Your own biology can also affect your teeth straightening treatment time, meaning that your teeth may naturally shift into alignment faster or slower than someone else. Everyone is different, and each patient’s teeth can respond uniquely to treatment.
For the majority of patients, teeth straightening with dental braces may take anywhere between just 6 months and 2 years. Your orthodontist will be able to give you an accurate estimate of how long your braces treatment will take based on their experience treating patients of similar requirements.
Why Teeth Straightening Takes Time?
While the idea of being able to magically straighten teeth in one appointment may be appealing, the simple fact is that this process takes time. Because your orthodontist is shifting your teeth – which are set into your jaw bone – into their correct alignment and position using gentle force (created by your dental braces) this has to be done gradually over time to protect the teeth from damage, and make the process as painless as possible.
Is there an age limit for getting braces?
An orthodontics treatment can be successful at any age. Braces can be fitted to the patients of all ages as long as they have healthy gums and teeth.
Braces are becoming increasingly popular between adults especially for fixing minor teeth problems. The dentists and orthodontists can improve your smile with invisible, clear or removable braces in as little as 6 months.
Do I need to keep seeing my orthodontic team during treatment?
Yes. Everyone will have their own plan tailored to them by their orthodontic team, and braces usually need adjusting every 6 to 8 weeks.
To get the best results possible, you will need regular appointments with your orthodontist. They will check your brace and teeth, and make adjustments to the brace if they need to.
Can orthodontics damage my teeth?
Your teeth can only be damaged if you don’t look after them properly during treatment.
The braces themselves will not cause any damage. But poor cleaning and too many sugary foods and drinks can cause permanent damage to your teeth. You need to clean your teeth and braces very carefully.
Because your teeth, and the roots of your teeth, move through the bone this can cause a slight shortening of the root. This change does not harm your teeth and should not stop you having treatment. Before having orthodontic treatment, it is important that any possible risks are explained to you. If orthodontic treatment is carried out incorrectly, there can be permanent damage to the jaw bone, gums and the roots of the teeth. A fully trained orthodontist will make sure this does not happen.
Is orthodontic work permanent?
It’s always possible that teeth might move. Orthodontic treatment aims to move the teeth into a stable position. This is complicated and needs a specialist understanding of where teeth can be moved to, and how.
The new position of your teeth should be a stable one. However, you should wear your braces for as long as your orthodontist advises. This will help stop your teeth from moving back to where they were. Even if they do this only slightly, you may be disappointed with the result.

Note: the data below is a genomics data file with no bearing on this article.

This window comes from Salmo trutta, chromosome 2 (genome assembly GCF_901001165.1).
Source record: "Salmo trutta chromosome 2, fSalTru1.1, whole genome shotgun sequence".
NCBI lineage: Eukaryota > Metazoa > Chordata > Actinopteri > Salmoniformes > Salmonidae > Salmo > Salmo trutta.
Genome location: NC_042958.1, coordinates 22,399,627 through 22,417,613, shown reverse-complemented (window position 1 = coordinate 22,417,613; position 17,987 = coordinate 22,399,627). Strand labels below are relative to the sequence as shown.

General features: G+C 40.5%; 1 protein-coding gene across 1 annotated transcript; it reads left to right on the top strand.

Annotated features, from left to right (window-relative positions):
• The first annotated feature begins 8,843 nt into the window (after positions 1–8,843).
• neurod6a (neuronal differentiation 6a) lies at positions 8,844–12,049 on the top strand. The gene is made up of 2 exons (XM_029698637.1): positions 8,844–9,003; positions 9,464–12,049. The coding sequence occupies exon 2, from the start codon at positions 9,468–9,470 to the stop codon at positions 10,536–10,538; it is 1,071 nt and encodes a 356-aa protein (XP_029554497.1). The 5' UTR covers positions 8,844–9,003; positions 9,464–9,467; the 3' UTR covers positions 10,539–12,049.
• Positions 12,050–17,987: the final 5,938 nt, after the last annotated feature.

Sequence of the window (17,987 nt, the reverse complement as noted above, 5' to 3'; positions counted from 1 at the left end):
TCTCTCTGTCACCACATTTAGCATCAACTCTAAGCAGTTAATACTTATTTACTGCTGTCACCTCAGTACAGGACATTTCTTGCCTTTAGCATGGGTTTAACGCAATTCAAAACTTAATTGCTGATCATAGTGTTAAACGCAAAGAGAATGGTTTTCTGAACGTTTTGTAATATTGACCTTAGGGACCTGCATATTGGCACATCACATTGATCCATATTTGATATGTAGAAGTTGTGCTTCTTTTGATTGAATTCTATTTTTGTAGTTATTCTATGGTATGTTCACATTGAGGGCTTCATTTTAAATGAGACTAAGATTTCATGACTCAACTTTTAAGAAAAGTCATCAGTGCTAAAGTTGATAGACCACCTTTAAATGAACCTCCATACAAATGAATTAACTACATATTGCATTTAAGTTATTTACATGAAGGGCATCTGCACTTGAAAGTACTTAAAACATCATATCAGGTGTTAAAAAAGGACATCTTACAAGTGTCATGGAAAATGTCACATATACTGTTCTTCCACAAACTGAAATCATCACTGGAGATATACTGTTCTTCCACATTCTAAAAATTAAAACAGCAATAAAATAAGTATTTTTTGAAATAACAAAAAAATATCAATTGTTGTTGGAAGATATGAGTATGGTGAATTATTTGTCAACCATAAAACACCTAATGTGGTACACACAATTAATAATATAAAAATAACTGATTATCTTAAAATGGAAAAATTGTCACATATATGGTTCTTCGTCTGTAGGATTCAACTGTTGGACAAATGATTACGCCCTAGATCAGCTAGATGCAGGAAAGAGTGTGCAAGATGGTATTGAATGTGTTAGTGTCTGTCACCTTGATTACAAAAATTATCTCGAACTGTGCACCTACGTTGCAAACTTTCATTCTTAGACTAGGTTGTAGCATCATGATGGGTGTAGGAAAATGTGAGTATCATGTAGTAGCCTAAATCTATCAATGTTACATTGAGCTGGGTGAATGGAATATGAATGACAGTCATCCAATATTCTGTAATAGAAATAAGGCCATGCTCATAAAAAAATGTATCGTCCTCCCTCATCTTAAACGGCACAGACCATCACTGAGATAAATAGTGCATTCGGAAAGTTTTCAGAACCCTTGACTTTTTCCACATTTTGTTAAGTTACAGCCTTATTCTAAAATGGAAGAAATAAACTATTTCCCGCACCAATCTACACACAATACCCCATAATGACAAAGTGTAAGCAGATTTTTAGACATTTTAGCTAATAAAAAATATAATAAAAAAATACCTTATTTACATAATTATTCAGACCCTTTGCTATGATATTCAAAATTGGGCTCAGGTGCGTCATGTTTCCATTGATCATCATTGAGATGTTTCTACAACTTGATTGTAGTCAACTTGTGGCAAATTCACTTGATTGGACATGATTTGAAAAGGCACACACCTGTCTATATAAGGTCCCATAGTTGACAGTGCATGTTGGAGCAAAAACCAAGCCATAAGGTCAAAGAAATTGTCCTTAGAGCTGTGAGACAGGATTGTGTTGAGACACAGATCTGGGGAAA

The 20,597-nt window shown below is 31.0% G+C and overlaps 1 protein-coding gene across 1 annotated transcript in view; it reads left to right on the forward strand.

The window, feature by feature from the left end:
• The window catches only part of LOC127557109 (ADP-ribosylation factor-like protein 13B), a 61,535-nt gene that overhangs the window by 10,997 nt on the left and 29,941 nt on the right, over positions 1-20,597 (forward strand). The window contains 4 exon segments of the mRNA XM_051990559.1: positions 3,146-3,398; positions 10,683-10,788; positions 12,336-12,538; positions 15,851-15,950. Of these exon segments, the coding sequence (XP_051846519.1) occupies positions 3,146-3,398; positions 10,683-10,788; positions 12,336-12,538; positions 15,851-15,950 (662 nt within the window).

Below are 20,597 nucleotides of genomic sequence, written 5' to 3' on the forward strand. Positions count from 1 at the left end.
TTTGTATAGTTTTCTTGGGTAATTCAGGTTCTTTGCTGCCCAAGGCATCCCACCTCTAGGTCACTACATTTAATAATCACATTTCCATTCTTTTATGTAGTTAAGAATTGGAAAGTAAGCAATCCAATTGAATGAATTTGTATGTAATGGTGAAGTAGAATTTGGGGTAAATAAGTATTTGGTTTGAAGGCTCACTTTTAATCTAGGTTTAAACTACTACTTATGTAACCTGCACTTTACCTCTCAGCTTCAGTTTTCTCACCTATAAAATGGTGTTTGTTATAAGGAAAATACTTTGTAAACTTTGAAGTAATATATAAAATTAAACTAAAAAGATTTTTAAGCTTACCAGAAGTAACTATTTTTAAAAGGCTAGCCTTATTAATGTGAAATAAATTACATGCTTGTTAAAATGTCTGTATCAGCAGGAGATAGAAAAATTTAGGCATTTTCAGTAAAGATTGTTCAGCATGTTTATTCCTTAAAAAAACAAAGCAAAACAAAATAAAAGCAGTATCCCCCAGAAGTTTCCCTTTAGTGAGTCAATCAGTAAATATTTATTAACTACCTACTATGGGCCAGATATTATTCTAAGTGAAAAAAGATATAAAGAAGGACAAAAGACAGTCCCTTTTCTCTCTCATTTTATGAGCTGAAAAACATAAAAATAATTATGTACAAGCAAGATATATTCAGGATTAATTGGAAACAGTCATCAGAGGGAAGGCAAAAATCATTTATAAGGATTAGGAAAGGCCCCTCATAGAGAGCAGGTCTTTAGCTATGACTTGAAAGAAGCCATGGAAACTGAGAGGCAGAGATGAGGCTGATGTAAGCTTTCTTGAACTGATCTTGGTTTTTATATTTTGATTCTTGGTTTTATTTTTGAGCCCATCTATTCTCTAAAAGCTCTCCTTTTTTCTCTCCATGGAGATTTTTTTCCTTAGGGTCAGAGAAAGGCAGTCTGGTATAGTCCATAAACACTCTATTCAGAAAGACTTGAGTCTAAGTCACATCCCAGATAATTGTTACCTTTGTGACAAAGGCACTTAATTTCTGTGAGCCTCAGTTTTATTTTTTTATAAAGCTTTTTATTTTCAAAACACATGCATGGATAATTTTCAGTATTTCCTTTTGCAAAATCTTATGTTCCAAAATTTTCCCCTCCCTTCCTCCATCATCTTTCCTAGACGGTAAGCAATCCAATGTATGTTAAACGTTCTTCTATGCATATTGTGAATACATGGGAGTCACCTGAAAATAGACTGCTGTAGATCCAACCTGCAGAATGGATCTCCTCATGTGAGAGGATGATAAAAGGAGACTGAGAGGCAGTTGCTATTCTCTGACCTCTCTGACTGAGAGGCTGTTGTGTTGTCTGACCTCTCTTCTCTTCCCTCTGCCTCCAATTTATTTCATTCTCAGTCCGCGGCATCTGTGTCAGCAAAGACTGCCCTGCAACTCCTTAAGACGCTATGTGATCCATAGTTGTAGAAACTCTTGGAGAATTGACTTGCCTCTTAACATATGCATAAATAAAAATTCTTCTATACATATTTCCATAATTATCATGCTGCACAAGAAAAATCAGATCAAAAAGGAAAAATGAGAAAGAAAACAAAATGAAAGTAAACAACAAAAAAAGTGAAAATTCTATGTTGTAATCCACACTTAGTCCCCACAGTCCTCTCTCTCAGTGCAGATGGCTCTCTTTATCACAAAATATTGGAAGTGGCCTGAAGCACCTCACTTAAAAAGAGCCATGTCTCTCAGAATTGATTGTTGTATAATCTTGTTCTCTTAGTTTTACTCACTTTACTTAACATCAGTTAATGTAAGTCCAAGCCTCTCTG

You’ll also need to wear a ‘retainer’ regularly for some time after your treatment has finished. This stops your teeth moving back to the position they were in before the treatment. dentists don’t want all the hard work you’ve put in up to this point going to waste!
How do I care for my brace and teeth?
It is important to keep having your teeth checked by your dental team, at routine check-ups, while you are having orthodontic treatment and afterwards.
Clean your teeth carefully every day, including between your teeth where you can. Braces are delicate and you need to make sure you clean them carefully so that they do not break. Your dental team will be able to show you how to do this for the type of brace you are wearing.
Again, cut down on how much sugary food and drink you have and how often you have them. Also, sticky and hard foods may damage your brace.
Finally, brush your teeth last thing at night and at least one other time during the day. Use a mouthwash if you need to. Your dental team may recommend a stronger fluoride toothpaste, or perhaps a fluoride gel or mouth rinse, for you to use.
How successful are braces?
In most cases, orthodontic treatment works well, but you need to be committed to your treatment for it to be successful. Follow the instructions your orthodontist gives you.
While you are wearing braces, you need to be more careful about what you eat. To give your braces the best possible chance of improving your teeth, cutting back on sugary and acidic foods is a must. This is because braces can trap bits of food and cause more plaque to build up than usual. Plaque is a thin, sticky film of bacteria that builds up on your teeth. You should keep seeing your regular dentist while having orthodontic treatment, and after your treatment has finished.